Several years ago, my husband paid for a pizza entirely in change. It wasn’t that he didn’t have any money left at the end of the week; on the contrary, he had just deposited his paycheck in the bank that evening. He simply wanted to use his change and save his bills. Had I been along, I might have been a bit embarrassed to see him counting out his quarters and dimes, but the pizza shop clerk didn’t seem to mind. In fact, he expressed sympathy with another young man who appeared to be just barely scraping by.
My embarrassment over counting out so much change comes more from holding up those behind me in line than from appearing cheap. (I don’t worry nearly as much about appearing cheap as many people do.) I am, however, often aware of the reactions of those around me when I act frugally in public. The assumptions others make about my frugality — usually that I have much less money than I actually do — can be a benefit to me.
Even those who are not pinching pennies know that it’s wise to dress down when shopping for a car. Appearing too rich can make the prices go up in a bargaining situation. In fact, appearing poor can help you negotiate as a buyer — if the seller thinks you can’t afford much more than the lowest price he’s willing to give, he is likely to offer you that price rather than lose the deal.
Sometimes, people who observe my family’s frugal habits take pity on us and offer us freebies. I think that might be what happened recently, when a couple at a neighboring table at a fast food restaurant offered us a kids’ meal toy after seeing our family of four share two sandwiches, six pieces of chicken nuggets, and a large cola among us. We had based our order on the typical appetite of our children and a desire not to waste much money on overpriced drinks or kids’ meals, but it probably looked like we had cleared out our wallets to pay for the meal. Others might have been embarrassed to appear unable to afford kids’ meals for their children, but the knowledge that we were saving money to benefit them in the future outweighed any fear of looking poor or cheap.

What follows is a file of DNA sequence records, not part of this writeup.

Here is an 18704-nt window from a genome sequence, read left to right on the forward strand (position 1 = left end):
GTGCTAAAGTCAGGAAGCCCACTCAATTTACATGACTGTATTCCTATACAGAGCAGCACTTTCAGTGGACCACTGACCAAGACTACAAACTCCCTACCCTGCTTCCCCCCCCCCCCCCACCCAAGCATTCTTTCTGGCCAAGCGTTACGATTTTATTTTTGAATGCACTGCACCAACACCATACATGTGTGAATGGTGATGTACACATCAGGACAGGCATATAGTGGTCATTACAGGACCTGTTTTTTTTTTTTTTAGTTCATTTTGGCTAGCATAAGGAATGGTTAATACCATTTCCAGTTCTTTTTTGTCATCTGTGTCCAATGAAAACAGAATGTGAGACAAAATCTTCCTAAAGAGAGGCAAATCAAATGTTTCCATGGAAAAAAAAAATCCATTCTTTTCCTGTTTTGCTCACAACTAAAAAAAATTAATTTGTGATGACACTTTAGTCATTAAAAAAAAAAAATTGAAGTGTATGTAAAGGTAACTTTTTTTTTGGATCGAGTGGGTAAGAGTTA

Occasionally, appearing poor can backfire, with salespeople ignoring you completely. However, it can be very satisfying to see a good salesperson earn a big commission from your purchase right after someone else snubs you. My husband and I chose our realtor at home show because he took the time to talk with us, even though we appeared too young to have saved enough for a down payment on a house. I sometimes wish that the realtor in the neighboring booth, who dismissed our initial questions to talk with a wealthier-looking prospect, could have seen us signing closing papers on a mid-priced house shortly thereafter.
Like my husband getting sympathy from the pizza clerk, I can use my frugal habits to build rapport with others who like to save money, no matter how much they have in the bank. Whether it’s someone behind a counter who offers me a special deal that she knows a frugal person would appreciate or a fellow shopper who is eager to pass on news of other bargains in the area, like-minded savers are good acquaintances to make.
Though I don’t act poor or play up my money saving habits just to get sympathy from others, I am not offended if someone offers me a lower price or a freebie as “charity.” After all, I can never be really sure that the motive was anything other than simple generosity. If I do receive a bargain out of pity, I graciously accept the gift as an act of kindness, and when I am able, I do a favor for someone else, as well.
Image courtesy of gordasm
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